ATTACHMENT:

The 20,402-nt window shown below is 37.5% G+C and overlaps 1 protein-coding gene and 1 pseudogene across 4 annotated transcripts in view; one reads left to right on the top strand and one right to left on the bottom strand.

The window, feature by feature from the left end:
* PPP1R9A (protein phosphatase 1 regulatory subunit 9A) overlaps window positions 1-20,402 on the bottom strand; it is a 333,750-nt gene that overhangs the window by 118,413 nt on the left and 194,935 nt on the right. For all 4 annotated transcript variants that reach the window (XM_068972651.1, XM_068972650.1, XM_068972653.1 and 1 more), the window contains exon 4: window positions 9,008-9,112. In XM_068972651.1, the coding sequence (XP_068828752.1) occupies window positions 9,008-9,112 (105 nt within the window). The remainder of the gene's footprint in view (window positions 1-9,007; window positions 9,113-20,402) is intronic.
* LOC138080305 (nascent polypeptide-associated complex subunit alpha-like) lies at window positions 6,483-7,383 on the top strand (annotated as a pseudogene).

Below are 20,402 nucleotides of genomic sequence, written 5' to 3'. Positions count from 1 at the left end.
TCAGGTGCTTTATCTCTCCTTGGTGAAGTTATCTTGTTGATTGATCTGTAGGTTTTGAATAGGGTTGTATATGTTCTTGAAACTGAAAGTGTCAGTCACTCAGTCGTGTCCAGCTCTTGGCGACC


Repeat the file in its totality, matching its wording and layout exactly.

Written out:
The 20,402-nt window shown below is 37.5% G+C and overlaps 1 protein-coding gene and 1 pseudogene across 4 annotated transcripts in view; one reads left to right on the top strand and one right to left on the bottom strand.

The window, feature by feature from the left end:
* PPP1R9A (protein phosphatase 1 regulatory subunit 9A) overlaps window positions 1-20,402 on the bottom strand; it is a 333,750-nt gene that overhangs the window by 118,413 nt on the left and 194,935 nt on the right. For all 4 annotated transcript variants that reach the window (XM_068972651.1, XM_068972650.1, XM_068972653.1 and 1 more), the window contains exon 4: window positions 9,008-9,112. In XM_068972651.1, the coding sequence (XP_068828752.1) occupies window positions 9,008-9,112 (105 nt within the window). The remainder of the gene's footprint in view (window positions 1-9,007; window positions 9,113-20,402) is intronic.
* LOC138080305 (nascent polypeptide-associated complex subunit alpha-like) lies at window positions 6,483-7,383 on the top strand (annotated as a pseudogene).

Below are 20,402 nucleotides of genomic sequence, written 5' to 3'. Positions count from 1 at the left end.
TCAGGTGCTTTATCTCTCCTTGGTGAAGTTATCTTGTTGATTGATCTGTAGGTTTTGAATAGGGTTGTATATGTTCTTGAAACTGAAAGTGTCAGTCACTCAGTCGTGTCCAGCTCTTGGCGACC